An injunction is an order of the court directing a party to the proceedings to do something or to refrain from doing a specified act. It is granted in cases in which monetary compensation affords an inadequate remedy to an injured party.
1. Prohibitory Injunction:
2. Mandatory Injunction:
3. Perpetual Injunction:
4. Interlocutory Injunction:
5. Quia Timet (Anticipatory)
Prohibitory Injunction is restrictive because a person is prohibited or restrained from doing a particular act. A person can be ordered to refrain from continuing to do something if he may already have started to do the act. This is an injunction restraining the doing or continuance of some wrongful act. These injunctions are far more common than mandatory injunctions. Thus a court which wishes to secure removal of buildings wrongfully erected can order the defendant not to allow them to remain on the land, a form of order which seems strange in a jurisdiction which traditionally looks to substance rather than form.
This is an injunction to restrain continuance of some wrongful omission. A mandatory injunction is made in a positive form, ordering some act to be done.
(a) Restoration Mandatory Injunctions require the defendant to undo a wrongful act, to restore the status so that the damage does not continue.
(b) Mandatory Injunction proper – this compels the defendant to carry out some positive act to remedy a wrongful omission.
If a contract is involved the plaintiff would be likely to go for specific performance. However the mandatory injunction has the same consequences.
Injunctions were all couched in the same prohibitive language for example a court order would sound like this “the defendant is hereby ordered not to allow the buildings to remain on the land” as opposed to the defendant is hereby ordered to demolish the building. The idea is to make it sound prohibitive. Snell made a comment that for a court of equity that concerned itself more with substance than form should be so concerned as to form.
Jackson v. Normanby Brick Co. 1 Ch.438
A Perpetual injunction can be granted for the lifetime of the Plaintiff. The Perpetual Injunction is so called because it is granted at the final determination of the rights of the parties. It is not called perpetual because it will operate forever, perpetual relates to the fact that the court will finally settle the dispute between the parties. A perpetual injunction is granted only after the claimant has established his right and the actual or threatened infringement of it by the defendant.
It is also called temporary it has cousins one of which is Interim and the Ex-parte.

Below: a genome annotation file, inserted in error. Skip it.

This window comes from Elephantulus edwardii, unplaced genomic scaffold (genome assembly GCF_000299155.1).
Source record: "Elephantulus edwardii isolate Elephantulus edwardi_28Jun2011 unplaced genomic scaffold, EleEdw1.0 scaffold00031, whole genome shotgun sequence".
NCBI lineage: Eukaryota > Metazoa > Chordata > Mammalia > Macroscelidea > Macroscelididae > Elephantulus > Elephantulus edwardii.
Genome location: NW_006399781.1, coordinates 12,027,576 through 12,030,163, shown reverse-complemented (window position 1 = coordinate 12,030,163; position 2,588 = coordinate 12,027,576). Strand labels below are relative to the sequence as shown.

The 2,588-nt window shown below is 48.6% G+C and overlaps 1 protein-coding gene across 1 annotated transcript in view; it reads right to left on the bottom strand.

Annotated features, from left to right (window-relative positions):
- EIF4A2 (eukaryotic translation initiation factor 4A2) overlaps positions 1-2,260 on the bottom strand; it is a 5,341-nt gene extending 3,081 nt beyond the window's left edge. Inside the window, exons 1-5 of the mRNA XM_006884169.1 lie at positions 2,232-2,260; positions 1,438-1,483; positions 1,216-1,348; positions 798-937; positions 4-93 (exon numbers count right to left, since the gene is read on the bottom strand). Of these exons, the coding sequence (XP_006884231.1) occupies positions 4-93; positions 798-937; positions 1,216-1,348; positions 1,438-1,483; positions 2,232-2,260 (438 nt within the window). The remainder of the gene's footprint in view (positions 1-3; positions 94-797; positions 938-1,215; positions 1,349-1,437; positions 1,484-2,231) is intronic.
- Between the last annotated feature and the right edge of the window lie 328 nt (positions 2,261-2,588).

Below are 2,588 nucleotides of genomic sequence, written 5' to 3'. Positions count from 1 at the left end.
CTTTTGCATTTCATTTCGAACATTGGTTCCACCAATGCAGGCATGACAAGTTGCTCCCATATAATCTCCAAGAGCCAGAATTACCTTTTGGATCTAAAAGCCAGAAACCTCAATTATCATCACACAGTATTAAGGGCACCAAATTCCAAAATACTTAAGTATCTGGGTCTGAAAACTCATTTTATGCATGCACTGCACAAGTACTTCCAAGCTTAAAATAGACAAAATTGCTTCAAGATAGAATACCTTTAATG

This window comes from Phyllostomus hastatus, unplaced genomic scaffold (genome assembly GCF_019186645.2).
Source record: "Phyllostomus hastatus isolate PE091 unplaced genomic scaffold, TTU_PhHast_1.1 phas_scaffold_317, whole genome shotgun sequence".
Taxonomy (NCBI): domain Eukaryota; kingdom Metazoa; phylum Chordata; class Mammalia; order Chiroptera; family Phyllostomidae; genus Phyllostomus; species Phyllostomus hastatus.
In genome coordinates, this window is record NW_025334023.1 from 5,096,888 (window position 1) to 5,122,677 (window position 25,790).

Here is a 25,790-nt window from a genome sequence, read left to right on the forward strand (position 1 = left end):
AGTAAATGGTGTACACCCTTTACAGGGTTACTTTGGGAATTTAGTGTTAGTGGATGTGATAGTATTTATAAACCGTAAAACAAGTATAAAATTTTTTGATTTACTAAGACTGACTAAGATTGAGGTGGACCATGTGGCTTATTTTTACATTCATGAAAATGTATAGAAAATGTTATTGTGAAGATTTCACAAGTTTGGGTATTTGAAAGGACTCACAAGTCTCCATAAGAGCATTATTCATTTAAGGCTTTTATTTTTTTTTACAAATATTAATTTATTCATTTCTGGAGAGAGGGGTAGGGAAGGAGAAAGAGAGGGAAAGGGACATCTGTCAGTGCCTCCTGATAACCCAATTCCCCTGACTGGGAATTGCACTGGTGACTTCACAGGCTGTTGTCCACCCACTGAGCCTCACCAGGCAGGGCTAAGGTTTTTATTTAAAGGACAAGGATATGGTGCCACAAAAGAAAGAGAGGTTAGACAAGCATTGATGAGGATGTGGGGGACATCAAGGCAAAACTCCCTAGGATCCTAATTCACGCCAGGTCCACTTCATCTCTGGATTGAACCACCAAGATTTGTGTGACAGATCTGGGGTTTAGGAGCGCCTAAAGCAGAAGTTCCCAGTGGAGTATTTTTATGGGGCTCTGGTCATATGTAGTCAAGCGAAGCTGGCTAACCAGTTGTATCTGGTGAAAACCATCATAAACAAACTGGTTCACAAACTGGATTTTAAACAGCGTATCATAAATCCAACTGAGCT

An interlocutory injunction is granted before the hearing of the main suit or before the determination of the main suit. Its purpose is to maintain the status quo until the matter is finally determined. It is quite common in relation to land matters. An interlocutory (or interim) injunction is granted before the trial of an action; its object is to keep matters in status quo until the question at issue between the parties can be determined. Accordingly, the claimant may obtain it without making out a case which will necessarily entitle him to a perpetual injunction.
When the plaintiff is serving the main suit, he will also serve the defendant telling him that by the time the matter comes up for hearing, he will be making an application for an interlocutory injunction.
The decision that the court makes on that motion day i.e. when it decides on the interlocutory motion, it will not be based on the merit of the case but it is left for the main hearing of the main suit.
Ex parte Injunction is granted without hearing the other party. It will only last until the next motion day.
An interim injunction on the other hand restrains the defendant until some specified date. After the ex parte injunction is lifted on the motion day, a plaintiff may apply for an interim injunction to last until a specified date and usually it does not last more than 14 days. This usually gives the defendant time to go and prepare the case.
This type of injunction is granted to prevent a threatened infringement of the Plaintiff’s rights. There are signs that infringement will occur but the rights have not been infringed yet. One applies for an anticipatory injunction (Quia Timet) in anticipation that some certain right is about to be infringed. This also occurs where the claimant has been fully recompensed for the damage already suffered but alleges that there is a risk that further damage may occur, as where the defendant has carried on operations on his land which imperil the stability of his neighbour’s land.
For the court to grant the anticipatory injunction, the following conditions must be established.
1. The plaintiff must show a very strong probability of a future infringement.
2. The Plaintiff must show that the danger is imminent and
3. the Plaintiff must show that it will cause substantial or irreparable damage and that an award of damages will not be a sufficient or adequate remedy.
4. The Plaintiff must show that the damage will be of a most serious nature.
As far as the injunctions are concerned, you can have more than one injunction
Can a Prohibitory Injunction be perpetual? Yes it can
Can a Prohibitory injunction be interlocutory? Yes it can
Can a Mandatory Injunction be perpetual? Yes it can – when the defendant is ordered to demolish buildings, he is not expected to go back and build them so the Mandatory Injunction can be perpetual.
Can Mandatory be interlocutory? Yes it can but rarely.
Can an exparte injunction be Prohibitory – Yes it can.
Can an exparte injunction be interim? Yes to the extent that it lasts until a specified date.
Exparte can be mandatory but rarely.
Interim can be mandatory – Yes it can, an interim can also be Prohibitory